The GTE badge was first ushered in with the VW Golf and it eventually made its way to the more conservative Passat.
Bolting a plug-in petrol-electric propulsion unit to a model that is best known for its diesel pulling power was perhaps a brave move for Volkswagen. But it seems to have paid off with the Passat.
Like the Golf, the VW Passat GTE’s looks are characterised by C-shaped LED lights accommodated in its bumper, and the blue bar that stretches across the headlights and grille.
It’s a restrained fine-tuning of the Passat’s tailoring, although, given the intense hue of blue, the use of which even expands to the car’s brake callipers, the GTE model is simple enough to distinguish from diesel Passats.
The battery capacity and output have been given a bit of a boost, but the petrol-electric set-up is fundamentally the same as in the VW Golf GTE’s. The 156PS 1.4 TSI petrol unit and 115PS electric motor combine to make 218PS, giving a 0- 62mph sprint of 7.4 seconds. Top speed is 140mph, but unless you’re on a German autobahn, you’re unlikely to risk finding out what that feels like.
Step into the cabin and the Passat GTE houses a few understated touches, such as blue piping, blue stitching, aluminium trim and GTE emblems. Other than that, the switchgear and seats are the same as in any other Passat.
And, as with all Passat saloons, space is generous. Even with the car’s lithium ion drive battery beneath the rear seats, the VW has good room and a boot that is big enough for a family’s needs.
The Volkswagen’s electric charging time is easy to cope with. Plugging the car’s seven-pin charge cable into a 16A wall socket, I got the 9.9kWh battery from a quarter charged to 100 per cent in under two hours. The GTE runs well on electric-only juice, with a possible range of 31 miles on zero emissions.
In Hybrid form the VW saloon responds admirably, even when the petrol engine has closed, which it’ll do at moderate motorway speeds. The power unit restarts effortlessly when it needs to, while the car’s cruise control allows it to store its own impetus and cruise economically.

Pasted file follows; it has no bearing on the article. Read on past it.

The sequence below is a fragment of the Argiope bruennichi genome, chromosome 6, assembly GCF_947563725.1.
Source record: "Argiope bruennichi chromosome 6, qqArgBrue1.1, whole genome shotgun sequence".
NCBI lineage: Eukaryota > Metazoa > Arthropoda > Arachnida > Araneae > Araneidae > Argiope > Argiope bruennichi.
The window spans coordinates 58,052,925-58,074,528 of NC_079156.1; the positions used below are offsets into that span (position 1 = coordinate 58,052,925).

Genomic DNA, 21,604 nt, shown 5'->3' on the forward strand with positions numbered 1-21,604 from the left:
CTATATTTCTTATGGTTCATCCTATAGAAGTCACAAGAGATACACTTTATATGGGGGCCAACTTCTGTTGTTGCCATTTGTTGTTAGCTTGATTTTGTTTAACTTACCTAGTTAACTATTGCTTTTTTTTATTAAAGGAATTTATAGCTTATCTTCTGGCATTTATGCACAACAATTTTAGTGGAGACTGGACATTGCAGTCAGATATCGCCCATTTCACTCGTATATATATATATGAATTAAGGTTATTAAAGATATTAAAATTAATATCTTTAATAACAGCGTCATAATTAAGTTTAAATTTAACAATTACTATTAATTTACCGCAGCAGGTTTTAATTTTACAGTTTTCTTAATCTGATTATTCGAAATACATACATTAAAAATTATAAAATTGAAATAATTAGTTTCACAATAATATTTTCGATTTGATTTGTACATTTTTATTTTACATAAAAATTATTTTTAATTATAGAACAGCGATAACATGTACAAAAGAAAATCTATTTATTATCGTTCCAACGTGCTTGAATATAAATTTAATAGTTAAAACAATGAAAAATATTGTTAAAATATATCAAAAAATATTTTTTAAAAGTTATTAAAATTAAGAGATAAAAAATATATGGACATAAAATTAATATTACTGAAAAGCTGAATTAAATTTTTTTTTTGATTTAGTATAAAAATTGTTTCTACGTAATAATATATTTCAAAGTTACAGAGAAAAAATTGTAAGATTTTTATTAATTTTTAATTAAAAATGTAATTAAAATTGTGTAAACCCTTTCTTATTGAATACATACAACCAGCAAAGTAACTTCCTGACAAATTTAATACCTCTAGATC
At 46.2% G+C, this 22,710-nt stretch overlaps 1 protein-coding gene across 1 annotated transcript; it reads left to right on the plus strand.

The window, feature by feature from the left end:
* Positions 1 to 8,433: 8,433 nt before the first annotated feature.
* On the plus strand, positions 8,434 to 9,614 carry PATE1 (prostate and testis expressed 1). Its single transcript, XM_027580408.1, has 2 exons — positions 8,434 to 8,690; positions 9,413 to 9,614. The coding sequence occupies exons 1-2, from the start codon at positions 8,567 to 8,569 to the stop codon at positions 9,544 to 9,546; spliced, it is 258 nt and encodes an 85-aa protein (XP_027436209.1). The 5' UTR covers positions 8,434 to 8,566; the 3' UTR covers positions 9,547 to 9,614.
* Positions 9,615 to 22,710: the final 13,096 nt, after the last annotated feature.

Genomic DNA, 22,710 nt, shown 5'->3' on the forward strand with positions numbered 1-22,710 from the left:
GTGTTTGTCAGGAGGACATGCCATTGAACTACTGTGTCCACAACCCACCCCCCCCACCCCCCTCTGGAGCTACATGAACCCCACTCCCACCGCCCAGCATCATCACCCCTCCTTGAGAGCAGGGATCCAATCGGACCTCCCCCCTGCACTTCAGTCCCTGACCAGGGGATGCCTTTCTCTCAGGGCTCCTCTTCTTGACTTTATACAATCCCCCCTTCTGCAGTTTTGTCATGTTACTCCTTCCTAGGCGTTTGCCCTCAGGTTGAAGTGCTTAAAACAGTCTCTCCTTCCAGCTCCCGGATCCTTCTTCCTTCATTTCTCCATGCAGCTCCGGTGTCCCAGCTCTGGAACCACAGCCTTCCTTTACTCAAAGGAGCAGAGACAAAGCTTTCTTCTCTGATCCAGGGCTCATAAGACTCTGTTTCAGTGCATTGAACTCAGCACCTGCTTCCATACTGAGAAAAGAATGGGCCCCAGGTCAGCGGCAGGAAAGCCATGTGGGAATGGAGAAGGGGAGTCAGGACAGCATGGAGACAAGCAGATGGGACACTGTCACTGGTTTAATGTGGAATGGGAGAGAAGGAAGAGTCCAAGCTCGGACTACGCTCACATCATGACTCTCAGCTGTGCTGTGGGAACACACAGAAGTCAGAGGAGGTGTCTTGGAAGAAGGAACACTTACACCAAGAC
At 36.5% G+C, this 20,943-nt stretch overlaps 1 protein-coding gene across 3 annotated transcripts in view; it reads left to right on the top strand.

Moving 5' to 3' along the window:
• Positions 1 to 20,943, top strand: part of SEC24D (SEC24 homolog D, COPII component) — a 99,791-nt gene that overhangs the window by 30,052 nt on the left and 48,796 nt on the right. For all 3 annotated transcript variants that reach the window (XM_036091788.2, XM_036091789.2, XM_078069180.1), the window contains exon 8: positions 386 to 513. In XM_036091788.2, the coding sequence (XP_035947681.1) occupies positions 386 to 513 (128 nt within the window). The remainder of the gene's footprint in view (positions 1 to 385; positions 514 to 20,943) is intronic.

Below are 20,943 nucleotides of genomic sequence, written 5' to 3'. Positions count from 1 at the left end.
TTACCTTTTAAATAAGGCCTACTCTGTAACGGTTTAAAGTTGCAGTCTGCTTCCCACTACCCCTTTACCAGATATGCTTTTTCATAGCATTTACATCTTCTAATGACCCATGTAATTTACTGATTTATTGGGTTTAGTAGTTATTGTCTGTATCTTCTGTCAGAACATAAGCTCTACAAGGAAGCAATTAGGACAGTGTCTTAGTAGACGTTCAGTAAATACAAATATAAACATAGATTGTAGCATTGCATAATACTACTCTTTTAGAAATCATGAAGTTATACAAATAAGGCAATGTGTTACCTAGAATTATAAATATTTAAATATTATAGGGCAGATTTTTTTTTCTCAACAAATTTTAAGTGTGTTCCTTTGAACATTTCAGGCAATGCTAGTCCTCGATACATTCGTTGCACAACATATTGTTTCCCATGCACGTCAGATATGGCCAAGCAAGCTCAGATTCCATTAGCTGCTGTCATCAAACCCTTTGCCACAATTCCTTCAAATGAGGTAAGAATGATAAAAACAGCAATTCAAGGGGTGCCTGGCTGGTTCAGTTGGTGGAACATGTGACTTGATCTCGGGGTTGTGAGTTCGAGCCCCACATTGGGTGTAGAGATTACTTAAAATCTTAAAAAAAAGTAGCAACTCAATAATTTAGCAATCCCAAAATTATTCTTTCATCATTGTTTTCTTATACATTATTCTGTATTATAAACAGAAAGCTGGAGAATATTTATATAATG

The Passat GTE’s handling is as good as its performance. You can thrust the saloon through bends and its tyres will dig into the tarmac strongly. There’s very little body roll, and the steering, while not delivering that much feedback, is precise.
Here’s the important bit, though. VW claims the Passat GTE will do 156.9mpg on the combined cycle. But, as with all cars, this model’s economy will depend on what your driving is like. On a 60-mile run, beginning with a fully charged battery and driving on a mix of roads, I achieved 80.1mpg.
Volkswagen’s Passat GTE is, without doubt, a talented car and an attractive vehicle in a wider sense than a conventional high- performing, fully loaded volume-marque.
By blending large car pragmatism with a sophisticated plug-in hybrid system, VW has produced one of the greatest reasons yet to think about swapping from a standard oil-burning business saloon to an electrically powered one.
PROS ‘N’ CONS
- Attractive √
- Practical √
- Comfortable √
- Cost Effective √
- Steering Feedback X
- Max speed: 140 mph
- 0-62 mph: 7.4 secs
- Combined mpg: 156.9
- Engine: 1395cc petrol + electric
- Max. power (PS): 218
- CO2: 40 g/km
- Price: £37,025